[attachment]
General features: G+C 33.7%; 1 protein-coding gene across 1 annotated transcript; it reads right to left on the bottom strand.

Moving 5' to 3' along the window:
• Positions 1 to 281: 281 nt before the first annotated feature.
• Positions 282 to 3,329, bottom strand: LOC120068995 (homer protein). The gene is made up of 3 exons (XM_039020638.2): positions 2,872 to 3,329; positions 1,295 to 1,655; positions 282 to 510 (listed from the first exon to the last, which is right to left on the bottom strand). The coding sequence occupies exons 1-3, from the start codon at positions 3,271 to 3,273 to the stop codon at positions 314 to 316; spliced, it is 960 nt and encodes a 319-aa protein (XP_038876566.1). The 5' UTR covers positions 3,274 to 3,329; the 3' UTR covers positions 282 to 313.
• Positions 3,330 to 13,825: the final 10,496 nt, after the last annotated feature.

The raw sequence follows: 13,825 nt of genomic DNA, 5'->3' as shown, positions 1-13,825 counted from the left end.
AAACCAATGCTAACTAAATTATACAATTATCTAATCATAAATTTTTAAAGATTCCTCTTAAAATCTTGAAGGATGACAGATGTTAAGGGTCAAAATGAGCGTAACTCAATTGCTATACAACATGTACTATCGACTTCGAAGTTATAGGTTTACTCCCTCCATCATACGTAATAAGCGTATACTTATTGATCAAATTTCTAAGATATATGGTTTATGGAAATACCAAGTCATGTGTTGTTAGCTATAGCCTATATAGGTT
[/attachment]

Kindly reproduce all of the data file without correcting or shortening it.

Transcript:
General features: G+C 33.7%; 1 protein-coding gene across 1 annotated transcript; it reads right to left on the bottom strand.

Moving 5' to 3' along the window:
• Positions 1 to 281: 281 nt before the first annotated feature.
• Positions 282 to 3,329, bottom strand: LOC120068995 (homer protein). The gene is made up of 3 exons (XM_039020638.2): positions 2,872 to 3,329; positions 1,295 to 1,655; positions 282 to 510 (listed from the first exon to the last, which is right to left on the bottom strand). The coding sequence occupies exons 1-3, from the start codon at positions 3,271 to 3,273 to the stop codon at positions 314 to 316; spliced, it is 960 nt and encodes a 319-aa protein (XP_038876566.1). The 5' UTR covers positions 3,274 to 3,329; the 3' UTR covers positions 282 to 313.
• Positions 3,330 to 13,825: the final 10,496 nt, after the last annotated feature.

The raw sequence follows: 13,825 nt of genomic DNA, 5'->3' as shown, positions 1-13,825 counted from the left end.
AAACCAATGCTAACTAAATTATACAATTATCTAATCATAAATTTTTAAAGATTCCTCTTAAAATCTTGAAGGATGACAGATGTTAAGGGTCAAAATGAGCGTAACTCAATTGCTATACAACATGTACTATCGACTTCGAAGTTATAGGTTTACTCCCTCCATCATACGTAATAAGCGTATACTTATTGATCAAATTTCTAAGATATATGGTTTATGGAAATACCAAGTCATGTGTTGTTAGCTATAGCCTATATAGGTT